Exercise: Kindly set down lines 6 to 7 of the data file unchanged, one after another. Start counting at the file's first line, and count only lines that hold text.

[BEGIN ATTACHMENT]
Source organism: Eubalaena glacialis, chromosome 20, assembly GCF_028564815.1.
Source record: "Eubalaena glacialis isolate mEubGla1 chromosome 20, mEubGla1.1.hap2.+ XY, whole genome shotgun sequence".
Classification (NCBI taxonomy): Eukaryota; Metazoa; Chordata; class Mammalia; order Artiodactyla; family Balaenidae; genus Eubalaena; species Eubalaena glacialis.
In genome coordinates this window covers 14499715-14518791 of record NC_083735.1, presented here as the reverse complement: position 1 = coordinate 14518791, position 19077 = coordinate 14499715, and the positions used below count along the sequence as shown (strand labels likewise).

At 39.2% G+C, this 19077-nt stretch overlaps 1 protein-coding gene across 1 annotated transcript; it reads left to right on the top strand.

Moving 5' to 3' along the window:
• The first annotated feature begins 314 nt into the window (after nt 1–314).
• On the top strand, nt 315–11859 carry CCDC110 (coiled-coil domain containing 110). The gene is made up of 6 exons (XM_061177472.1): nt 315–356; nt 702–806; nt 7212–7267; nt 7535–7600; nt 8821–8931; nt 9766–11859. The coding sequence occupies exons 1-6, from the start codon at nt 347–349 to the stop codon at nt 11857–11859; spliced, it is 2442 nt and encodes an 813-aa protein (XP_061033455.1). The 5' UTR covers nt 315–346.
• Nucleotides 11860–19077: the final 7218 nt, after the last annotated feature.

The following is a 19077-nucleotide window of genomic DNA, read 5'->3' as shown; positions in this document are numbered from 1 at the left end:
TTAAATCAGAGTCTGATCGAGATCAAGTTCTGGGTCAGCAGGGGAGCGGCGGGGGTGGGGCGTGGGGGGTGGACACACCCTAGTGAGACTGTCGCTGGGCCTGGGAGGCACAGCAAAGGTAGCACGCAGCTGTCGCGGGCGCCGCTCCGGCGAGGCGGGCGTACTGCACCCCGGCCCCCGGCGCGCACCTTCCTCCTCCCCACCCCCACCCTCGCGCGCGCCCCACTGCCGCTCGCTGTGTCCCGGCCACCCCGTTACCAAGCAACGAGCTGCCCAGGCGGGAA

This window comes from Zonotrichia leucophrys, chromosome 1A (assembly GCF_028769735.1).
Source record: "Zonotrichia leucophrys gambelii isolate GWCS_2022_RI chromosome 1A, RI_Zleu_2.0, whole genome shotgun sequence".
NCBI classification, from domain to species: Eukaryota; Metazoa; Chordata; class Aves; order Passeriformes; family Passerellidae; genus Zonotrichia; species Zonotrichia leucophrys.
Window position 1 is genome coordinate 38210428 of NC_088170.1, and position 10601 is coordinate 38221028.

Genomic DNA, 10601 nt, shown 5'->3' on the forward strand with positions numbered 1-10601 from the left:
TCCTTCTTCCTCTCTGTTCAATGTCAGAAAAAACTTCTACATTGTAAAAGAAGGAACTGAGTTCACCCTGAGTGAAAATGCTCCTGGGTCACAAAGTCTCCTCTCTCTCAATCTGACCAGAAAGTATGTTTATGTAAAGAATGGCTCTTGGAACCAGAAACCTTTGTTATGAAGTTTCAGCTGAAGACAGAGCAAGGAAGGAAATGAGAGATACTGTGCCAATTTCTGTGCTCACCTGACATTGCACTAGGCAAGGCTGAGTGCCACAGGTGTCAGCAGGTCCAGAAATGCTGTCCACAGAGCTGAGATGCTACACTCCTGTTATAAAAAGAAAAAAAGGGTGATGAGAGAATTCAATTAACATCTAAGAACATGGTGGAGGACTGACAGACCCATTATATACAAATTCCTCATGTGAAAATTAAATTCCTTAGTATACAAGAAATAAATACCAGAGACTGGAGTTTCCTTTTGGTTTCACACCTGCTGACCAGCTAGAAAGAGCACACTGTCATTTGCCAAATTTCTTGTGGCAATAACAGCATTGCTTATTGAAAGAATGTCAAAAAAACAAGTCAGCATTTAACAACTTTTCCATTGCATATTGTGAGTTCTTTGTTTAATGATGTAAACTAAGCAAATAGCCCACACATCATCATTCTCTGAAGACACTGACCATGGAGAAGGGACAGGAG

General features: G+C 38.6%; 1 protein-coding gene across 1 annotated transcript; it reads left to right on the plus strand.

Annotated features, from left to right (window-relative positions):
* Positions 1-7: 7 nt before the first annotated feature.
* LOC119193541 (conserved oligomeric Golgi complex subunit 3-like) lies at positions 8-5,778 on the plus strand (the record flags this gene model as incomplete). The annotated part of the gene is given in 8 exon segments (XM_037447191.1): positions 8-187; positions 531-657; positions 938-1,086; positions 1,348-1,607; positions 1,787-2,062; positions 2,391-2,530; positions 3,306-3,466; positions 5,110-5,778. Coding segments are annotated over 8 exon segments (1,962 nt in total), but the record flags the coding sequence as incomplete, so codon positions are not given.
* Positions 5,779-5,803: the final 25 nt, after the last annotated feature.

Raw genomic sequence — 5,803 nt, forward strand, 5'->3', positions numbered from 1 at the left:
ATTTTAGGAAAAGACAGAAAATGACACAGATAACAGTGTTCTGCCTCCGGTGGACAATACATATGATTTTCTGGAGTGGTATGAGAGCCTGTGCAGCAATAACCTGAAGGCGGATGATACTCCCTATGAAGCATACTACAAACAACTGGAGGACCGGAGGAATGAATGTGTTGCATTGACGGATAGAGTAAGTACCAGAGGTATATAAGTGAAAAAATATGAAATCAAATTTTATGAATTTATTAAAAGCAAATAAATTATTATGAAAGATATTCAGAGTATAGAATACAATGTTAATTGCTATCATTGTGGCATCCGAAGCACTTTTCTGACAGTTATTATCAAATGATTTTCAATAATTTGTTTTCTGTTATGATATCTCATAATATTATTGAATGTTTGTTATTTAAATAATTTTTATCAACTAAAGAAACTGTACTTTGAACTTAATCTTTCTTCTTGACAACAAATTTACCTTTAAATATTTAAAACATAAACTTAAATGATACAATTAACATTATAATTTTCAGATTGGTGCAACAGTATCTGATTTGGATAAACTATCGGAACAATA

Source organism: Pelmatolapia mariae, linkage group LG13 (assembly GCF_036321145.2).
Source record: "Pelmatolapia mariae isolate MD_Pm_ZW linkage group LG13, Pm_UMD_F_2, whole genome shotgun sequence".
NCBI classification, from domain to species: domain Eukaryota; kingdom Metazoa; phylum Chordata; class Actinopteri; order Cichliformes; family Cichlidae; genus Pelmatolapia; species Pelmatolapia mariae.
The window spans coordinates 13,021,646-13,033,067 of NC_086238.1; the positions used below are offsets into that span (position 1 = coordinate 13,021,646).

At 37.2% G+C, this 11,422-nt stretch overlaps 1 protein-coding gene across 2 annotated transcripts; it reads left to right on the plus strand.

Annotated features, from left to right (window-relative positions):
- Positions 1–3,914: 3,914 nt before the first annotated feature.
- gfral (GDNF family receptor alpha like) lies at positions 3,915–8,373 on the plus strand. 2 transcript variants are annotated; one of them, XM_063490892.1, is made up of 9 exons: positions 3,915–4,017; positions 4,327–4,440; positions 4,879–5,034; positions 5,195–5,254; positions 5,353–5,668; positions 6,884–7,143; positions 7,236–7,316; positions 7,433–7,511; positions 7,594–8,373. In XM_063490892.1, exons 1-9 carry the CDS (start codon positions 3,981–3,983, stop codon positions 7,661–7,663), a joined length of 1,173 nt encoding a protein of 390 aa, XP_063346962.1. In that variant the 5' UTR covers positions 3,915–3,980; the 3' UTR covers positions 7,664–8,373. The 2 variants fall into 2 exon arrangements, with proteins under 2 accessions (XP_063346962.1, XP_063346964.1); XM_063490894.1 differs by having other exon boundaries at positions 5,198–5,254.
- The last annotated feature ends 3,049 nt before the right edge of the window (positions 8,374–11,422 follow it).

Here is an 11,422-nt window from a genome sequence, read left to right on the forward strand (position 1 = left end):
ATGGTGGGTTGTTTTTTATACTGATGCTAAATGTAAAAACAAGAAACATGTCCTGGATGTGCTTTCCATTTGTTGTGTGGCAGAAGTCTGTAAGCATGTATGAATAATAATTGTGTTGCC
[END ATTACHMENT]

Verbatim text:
Moving 5' to 3' along the window:
• The first annotated feature begins 314 nt into the window (after nt 1–314).